Wednesday, May 23, 2012

Further Comments about the Online Search Blog Symposium from Marvin Ammori

Posted by Marvin Ammori

Thanks so much to Daniel for hosting this wonderful online symposium.

I want to just clarify the two aspects of Google critics' search neutrality arguments.

First, some suggest Google does or could demote the search placement of particular companies. Mark Patterson asks us to speculate that Google might deliberately decide to demote particular sites. Foundem in the UK claims that Google "punished" Foundem in search rankings because Foundem competes with Google. (As noted in our conference paper, some point out that Foundem had won some awards, others have responded that Foundem is evidently a spammy site that does not follow basic search engine optimization.) Patterson suggests we need to see Google's algorithm because perhaps Google engineers might target a site.

Second, some criticize Google's move, in 2007, from ten blue links on a display page to displaying results in a "universal search" display that includes results from Google News, Google Maps, Google Places, and Google Travel. Google claims that it can better organize results for users and attempt to compete and do search better than competitors; competitors argue that Google is advantaging its specialized properties through dominating general search.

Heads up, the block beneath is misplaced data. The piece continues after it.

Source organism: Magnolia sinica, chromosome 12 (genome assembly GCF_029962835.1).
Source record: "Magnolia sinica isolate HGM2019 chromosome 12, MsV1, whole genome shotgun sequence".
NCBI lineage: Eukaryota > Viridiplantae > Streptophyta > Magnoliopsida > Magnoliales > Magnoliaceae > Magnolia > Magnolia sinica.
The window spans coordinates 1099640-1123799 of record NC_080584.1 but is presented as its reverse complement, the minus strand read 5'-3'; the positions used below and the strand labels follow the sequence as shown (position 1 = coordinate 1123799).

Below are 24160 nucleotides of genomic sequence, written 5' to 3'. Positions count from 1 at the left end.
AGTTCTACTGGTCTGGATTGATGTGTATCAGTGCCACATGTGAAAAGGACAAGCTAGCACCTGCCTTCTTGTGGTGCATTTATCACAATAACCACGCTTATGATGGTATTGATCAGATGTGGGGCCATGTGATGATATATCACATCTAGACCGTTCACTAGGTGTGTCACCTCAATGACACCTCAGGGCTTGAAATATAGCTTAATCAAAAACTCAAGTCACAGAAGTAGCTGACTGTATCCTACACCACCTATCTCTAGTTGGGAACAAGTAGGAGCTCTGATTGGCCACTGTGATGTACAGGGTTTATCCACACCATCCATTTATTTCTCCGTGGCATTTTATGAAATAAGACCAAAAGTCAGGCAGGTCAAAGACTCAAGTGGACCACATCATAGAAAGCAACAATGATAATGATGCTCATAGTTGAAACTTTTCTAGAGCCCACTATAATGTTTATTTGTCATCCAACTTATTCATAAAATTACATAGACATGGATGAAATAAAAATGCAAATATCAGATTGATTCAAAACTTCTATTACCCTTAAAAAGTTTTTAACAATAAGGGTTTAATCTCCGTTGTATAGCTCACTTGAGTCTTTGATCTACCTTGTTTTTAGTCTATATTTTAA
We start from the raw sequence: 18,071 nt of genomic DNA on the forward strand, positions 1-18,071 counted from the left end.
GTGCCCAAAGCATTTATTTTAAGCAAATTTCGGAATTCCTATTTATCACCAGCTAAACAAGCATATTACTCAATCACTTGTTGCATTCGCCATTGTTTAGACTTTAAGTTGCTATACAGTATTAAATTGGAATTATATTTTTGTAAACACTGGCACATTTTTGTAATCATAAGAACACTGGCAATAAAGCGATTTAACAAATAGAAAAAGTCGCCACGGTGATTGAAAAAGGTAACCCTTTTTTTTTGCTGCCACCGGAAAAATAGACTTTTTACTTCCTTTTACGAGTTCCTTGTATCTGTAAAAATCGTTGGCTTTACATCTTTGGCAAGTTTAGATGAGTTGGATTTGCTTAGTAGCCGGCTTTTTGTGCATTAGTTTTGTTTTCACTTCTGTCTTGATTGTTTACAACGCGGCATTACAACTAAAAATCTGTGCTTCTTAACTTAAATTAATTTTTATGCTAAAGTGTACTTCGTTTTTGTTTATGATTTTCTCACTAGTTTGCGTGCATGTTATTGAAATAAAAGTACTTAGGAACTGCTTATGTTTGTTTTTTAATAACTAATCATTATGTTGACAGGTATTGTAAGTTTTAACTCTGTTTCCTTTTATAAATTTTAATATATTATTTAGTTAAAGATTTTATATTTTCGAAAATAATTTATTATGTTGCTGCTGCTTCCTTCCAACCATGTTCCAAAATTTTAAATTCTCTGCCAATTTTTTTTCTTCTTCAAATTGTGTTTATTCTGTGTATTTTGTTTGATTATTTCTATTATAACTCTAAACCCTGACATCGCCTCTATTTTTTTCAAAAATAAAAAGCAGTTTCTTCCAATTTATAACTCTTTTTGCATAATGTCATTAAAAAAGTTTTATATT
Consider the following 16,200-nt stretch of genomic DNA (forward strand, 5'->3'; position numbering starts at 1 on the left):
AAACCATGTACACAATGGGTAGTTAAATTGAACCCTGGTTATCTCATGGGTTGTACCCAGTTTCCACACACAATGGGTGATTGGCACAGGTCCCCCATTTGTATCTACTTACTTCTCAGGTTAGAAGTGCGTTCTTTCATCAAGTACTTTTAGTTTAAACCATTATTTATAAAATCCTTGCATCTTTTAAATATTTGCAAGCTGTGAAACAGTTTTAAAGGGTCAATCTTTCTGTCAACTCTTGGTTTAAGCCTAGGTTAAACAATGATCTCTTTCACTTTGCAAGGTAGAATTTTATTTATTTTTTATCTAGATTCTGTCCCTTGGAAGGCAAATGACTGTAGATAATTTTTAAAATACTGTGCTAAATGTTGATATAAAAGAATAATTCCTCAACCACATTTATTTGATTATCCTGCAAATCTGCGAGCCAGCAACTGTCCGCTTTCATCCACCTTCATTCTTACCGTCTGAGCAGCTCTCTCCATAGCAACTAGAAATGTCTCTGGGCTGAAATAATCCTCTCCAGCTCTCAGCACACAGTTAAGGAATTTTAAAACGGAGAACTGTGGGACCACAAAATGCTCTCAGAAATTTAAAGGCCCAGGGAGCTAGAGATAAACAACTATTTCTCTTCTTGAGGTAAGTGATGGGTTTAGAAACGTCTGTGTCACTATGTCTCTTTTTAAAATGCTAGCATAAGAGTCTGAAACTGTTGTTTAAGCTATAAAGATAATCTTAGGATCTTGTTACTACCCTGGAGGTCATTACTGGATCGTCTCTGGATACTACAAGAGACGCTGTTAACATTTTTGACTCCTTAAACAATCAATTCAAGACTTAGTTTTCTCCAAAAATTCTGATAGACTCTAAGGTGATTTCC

The disclosure remedies might be the most sensible of all those proposed, but they are based primarily on conjecture. Regarding the "demoting" of sites, there is very little evidence that Google actually does this. Foundem is the main example--and Google rebuts that minimal evidence with the credible argument that Foundem is not worthy of better placement. Patterson, in his thoughtful summary post, merely proposes a hypothetical, rather than marshaling any real evidence. Regarding the "promotion" of Google Travel and Google News and Google Maps, disclosure has no effect because nothing is hidden. Everyone can see that Google has moved to "universal search"--and that so has Microsoft's Bing. Google can credibly argue that it has a pro-consumer reason for the four-year old change, but nobody can credibly argue that Google is hiding the fact.

Even if Google engineers were targeting Foundem, the government's ability to define a search neutrality standard (see Grimmelmann) and to implement the remedy (see my paper with Luke Pelican) make me skeptical that the remedies proposed so far, beyond the disclosure resting on conjecture, would actually further consumer welfare, competition, and innovation in search.

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